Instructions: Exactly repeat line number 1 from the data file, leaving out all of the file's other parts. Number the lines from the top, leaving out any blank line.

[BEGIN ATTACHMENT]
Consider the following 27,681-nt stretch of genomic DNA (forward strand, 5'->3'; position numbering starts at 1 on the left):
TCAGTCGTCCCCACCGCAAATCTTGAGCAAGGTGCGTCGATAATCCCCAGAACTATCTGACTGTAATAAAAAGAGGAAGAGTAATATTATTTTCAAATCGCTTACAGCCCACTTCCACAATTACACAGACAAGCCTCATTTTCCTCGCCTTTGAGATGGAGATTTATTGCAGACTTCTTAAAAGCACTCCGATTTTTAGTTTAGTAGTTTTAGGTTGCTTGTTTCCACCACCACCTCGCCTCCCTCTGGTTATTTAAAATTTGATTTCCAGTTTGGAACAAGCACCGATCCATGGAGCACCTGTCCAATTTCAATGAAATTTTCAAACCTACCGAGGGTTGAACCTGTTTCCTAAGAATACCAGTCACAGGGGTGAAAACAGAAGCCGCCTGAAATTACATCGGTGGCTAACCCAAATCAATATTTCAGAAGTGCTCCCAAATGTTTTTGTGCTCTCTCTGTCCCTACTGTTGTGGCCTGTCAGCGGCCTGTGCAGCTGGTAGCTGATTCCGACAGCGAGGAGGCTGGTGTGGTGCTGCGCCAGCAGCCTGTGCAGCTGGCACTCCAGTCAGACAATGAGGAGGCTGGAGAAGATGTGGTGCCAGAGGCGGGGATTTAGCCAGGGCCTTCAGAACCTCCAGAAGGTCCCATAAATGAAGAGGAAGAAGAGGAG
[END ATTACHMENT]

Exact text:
Consider the following 27,681-nt stretch of genomic DNA (forward strand, 5'->3'; position numbering starts at 1 on the left):